Common Summer Skin Problems

Common Summer Skin Problems

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Well, I am definitely speaking with authority and experience on this matter! I currently have a half dollar sized bite reaction on my backside from a very friendly spider. I wouldn’t appreciate 145lb sitting on me either!!! (That’s what my license says ;))


“So….why do some people get bitten by bugs and not others?” This is a common question I encounter.

  • Firstly, SOME people have more of an immune reaction to the bite than others so it doesn’t mean the person next to you ISN’T getting bitten! Maybe they’re just more “desensitized”.
  • However — if you have on less clothing, keep your windows down and doors open, are located near tall grass or wooded areas, have or had pets, (and specifically for mosquitos) are residing near standing water then you might just be setting yourself up.
    • Also keep in mind mosquitos are attracted to increased body heat, exhaled CO2, sweat and the skins normal good germs
    • Vitamins B1 (Thiamine) can be a natural insect deterrent
    • Apply DEET to exposed skin


Most localized reactions max out or look the worst at about 48 hr. I’ll tell y’all what I did for my honkin’ bite….

  • I immediately had my poor nurse place a topical steroid on my posterior/spider bite. (If it was a sting I’d consider ice first and then steroid). Most people have Cortisone-10 or Hydrocortisone 1% easily available.
  • Next, we occluded it with a bandage. I like this for two reasons.
    • It forced the medicine to stay on and penetrate.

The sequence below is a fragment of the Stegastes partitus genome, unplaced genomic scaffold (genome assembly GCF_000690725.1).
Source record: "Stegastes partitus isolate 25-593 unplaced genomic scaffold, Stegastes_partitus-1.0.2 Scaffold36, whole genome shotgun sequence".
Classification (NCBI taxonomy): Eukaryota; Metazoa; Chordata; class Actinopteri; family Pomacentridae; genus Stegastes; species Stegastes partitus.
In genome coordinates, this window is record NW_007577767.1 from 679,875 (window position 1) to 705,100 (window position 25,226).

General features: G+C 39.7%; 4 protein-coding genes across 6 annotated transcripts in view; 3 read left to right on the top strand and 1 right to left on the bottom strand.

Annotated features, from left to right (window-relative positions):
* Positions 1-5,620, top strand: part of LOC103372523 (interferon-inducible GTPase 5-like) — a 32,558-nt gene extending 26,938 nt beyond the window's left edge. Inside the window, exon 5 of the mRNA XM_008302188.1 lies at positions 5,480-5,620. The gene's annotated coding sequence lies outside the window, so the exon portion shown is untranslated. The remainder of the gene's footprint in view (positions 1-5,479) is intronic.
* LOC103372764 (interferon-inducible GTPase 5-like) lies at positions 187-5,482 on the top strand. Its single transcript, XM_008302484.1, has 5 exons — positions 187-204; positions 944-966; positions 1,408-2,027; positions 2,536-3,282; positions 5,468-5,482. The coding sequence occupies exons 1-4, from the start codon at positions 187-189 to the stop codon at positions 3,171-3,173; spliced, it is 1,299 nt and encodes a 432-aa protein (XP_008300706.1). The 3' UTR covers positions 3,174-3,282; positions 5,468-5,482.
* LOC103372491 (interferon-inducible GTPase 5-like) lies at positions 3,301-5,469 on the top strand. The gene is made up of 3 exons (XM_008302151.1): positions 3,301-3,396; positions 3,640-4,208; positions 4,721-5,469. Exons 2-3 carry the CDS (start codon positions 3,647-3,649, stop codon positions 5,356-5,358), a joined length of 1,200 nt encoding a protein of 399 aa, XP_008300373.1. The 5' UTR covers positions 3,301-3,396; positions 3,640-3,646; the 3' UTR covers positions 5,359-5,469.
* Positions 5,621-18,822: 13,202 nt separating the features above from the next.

• It keeps me from scratching and potentially giving myself a staph infection.
  • Oral antihistamines are also a good choice. I’m not a fan of the “Benadryl creams, etc” for stuff like this. My recommendations would be either:
    • Allegra (Fexofenadine)
    • Zyrtec (Cetirizine)
    • Benadryl (Diphenhydramine)

**If you get stung by a venomous insect like a wasp and are having a serious reaction call 911. A lot of people who know they are allergic carry around an EpiPen. Keep this stored appropriately in a cool, dry but easily accessible location. If an EpiPen is utilized you MUST go directly to the nearest emergency room. Do not pass GO. Do not Collect $200. You can have a rebound and this could be even worse than the first time so take it seriously!!!

**Ticks are a common problem this time of year as well. They can carry some serious illnesses. Most cases of Lymes are in the North/Northeast. I’ve only diagnosed one patient with it and that was after she came back from hiking in New Hampshire. However, there are plenty of other diseases to watch for so if you’re concerned, have a red SPREADING circle around the bite, fever, night sweats you need to see your healthcare provider. Remember though, like any bug bite it is NOT UNCOMMON to get a red circle and even a bump at the site if a tick bite.



So we’ve previously posted info on sunscreens and how to prevent sunburns but what do you do when you get one

  • Honestly, not a lot so PREVENT, PREVENT, PREVENT!
    • The redness will go away within 3-7 days whether you do anything or not and blisters within 7-10
    • Apply cool compresses to the affected area
    • Calamine lotion
    • Aloe Vera Gel (100% kept refrigerated) — remember this doesn’t make it heal faster but if it feels good then it’s usually not harmful
      • People who are allergic to tulips, garlic, onion are more likely to be allergic to Aloe Vera.
    • Liquid paraffin/white soft paraffin 50/50 to intact skin.
    • For ruptured blisters wash gently with mild soap and water and then cover with Vaseline soaked gauze. Do not pop blisters intentionally.
    • Ibuprofen/Advil/Motrin


  • May need hospitalization/IV fluids

While a lot of common summer skin problems can be prevented, there are times when we end up with bug bites or a sunburn that we didn’t intend. If you need help assessing your skin’s health or are struggling with at-home treatments, schedule an appointment with one of our dermatologic providers and we’ll help you get back on track. And remember, ALWAYS wear sunscreen.


Karilyn Crook, PA-C, is a certified physician assistant and is currently accepting adult and pediatric patients to treat and diagnosis all conditions of the skin, hair, and nails.